Community members gathered at Macon’s Government Center on Saturday to discuss problems facing Macon’s youths.
The forum was part of the national My Brother’s Keeper initiative, launched by President Barack Obama in 2014. It’s meant to address the lack of opportunities for young black men and help ensure that all children can reach their full potential.
Sam Henderson, an executive assistant to the mayor, started the meeting by asking, “How do we ensure that a child comes to school cognitively ready?”
The national initiative revolves mostly around mentorship but also involves things such as goal setting and making sure that students are successful in the community -- in part through increasing graduation rates and job opportunities.
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Young people were encouraged to reach out and find a mentor.
“You’re never too old to have a mentor,” said Virgil Watkins, a Macon-Bibb County commissioner. “I still have a mentor.”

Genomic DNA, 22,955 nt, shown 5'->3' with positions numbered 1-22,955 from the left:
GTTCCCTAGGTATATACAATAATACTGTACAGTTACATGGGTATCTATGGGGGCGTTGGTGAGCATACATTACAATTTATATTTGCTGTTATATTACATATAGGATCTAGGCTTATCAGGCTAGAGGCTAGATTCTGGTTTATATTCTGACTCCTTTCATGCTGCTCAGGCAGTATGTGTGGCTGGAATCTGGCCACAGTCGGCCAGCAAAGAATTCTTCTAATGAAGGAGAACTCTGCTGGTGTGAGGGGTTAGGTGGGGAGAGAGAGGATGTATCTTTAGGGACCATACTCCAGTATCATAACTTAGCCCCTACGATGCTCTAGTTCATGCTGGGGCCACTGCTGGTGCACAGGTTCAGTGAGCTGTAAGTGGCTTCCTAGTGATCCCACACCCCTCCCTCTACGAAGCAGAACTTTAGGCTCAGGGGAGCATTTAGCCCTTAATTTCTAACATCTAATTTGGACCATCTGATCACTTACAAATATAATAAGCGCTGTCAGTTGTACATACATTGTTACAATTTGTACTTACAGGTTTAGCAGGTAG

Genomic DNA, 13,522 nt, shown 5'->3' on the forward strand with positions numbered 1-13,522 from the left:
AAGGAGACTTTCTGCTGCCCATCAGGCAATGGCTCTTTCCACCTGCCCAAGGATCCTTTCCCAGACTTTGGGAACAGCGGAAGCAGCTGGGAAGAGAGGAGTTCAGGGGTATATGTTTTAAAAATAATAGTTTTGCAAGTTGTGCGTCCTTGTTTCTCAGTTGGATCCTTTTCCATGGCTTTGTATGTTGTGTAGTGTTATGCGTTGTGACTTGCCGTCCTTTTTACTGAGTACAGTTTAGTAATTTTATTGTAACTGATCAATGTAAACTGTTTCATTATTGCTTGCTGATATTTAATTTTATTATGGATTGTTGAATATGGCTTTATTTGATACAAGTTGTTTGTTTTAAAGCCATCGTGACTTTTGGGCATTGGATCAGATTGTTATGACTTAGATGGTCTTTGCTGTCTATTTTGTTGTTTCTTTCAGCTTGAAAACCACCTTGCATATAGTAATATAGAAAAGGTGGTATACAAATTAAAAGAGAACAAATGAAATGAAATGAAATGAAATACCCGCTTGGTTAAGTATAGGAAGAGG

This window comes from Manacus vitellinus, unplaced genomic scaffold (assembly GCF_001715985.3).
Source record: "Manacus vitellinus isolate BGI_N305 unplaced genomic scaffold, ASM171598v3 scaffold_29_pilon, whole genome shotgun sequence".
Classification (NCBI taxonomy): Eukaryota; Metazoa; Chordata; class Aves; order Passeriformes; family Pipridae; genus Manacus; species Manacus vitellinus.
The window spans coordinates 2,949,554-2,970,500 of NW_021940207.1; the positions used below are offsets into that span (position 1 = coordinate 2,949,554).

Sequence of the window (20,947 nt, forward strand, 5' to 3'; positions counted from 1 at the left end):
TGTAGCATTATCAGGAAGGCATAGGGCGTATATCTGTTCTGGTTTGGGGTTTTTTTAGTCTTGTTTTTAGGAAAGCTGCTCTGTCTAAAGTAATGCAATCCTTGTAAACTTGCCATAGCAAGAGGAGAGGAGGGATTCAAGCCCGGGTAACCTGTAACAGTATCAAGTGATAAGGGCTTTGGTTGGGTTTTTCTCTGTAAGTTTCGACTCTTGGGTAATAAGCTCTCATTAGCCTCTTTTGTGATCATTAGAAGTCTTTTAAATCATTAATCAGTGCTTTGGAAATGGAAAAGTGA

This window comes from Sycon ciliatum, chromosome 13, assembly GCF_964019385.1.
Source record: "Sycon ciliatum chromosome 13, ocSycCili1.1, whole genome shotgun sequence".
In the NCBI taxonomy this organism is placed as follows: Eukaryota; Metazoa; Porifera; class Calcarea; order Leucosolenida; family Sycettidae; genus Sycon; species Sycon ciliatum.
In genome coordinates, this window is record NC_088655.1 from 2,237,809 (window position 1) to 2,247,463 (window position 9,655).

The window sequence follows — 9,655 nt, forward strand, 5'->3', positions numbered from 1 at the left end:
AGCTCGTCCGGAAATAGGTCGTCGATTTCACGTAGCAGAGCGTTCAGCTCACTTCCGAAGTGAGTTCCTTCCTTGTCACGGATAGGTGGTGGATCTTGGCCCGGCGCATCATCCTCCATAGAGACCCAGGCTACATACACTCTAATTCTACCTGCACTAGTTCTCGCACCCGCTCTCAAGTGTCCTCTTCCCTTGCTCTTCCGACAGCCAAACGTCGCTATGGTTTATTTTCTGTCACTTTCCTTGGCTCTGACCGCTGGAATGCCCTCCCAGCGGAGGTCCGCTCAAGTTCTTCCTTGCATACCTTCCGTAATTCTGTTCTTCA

The 30-year-old added that he has mentors over the age of 60, which gives him the benefit of “formally or informally” soaking up their wisdom.
The event drew only about 20 people --and just a handful of younger folks, but Watkins was not discouraged. He attributed the low attendance in part to the lack of social media savviness and last-minute promotion of the event.
The goal is to do these events continually, he said, adding that the local MBK group is going to go straight to young people by visiting middle schools in the coming weeks.
“There’s going to be some value going out into the community,” he said.
After visiting with the students in schools, the next step will be to hold another stakeholders meeting and try to find mentors for children who want them.
“I don’t think any young person should go through their journey without someone there to guide them,” Henderson said.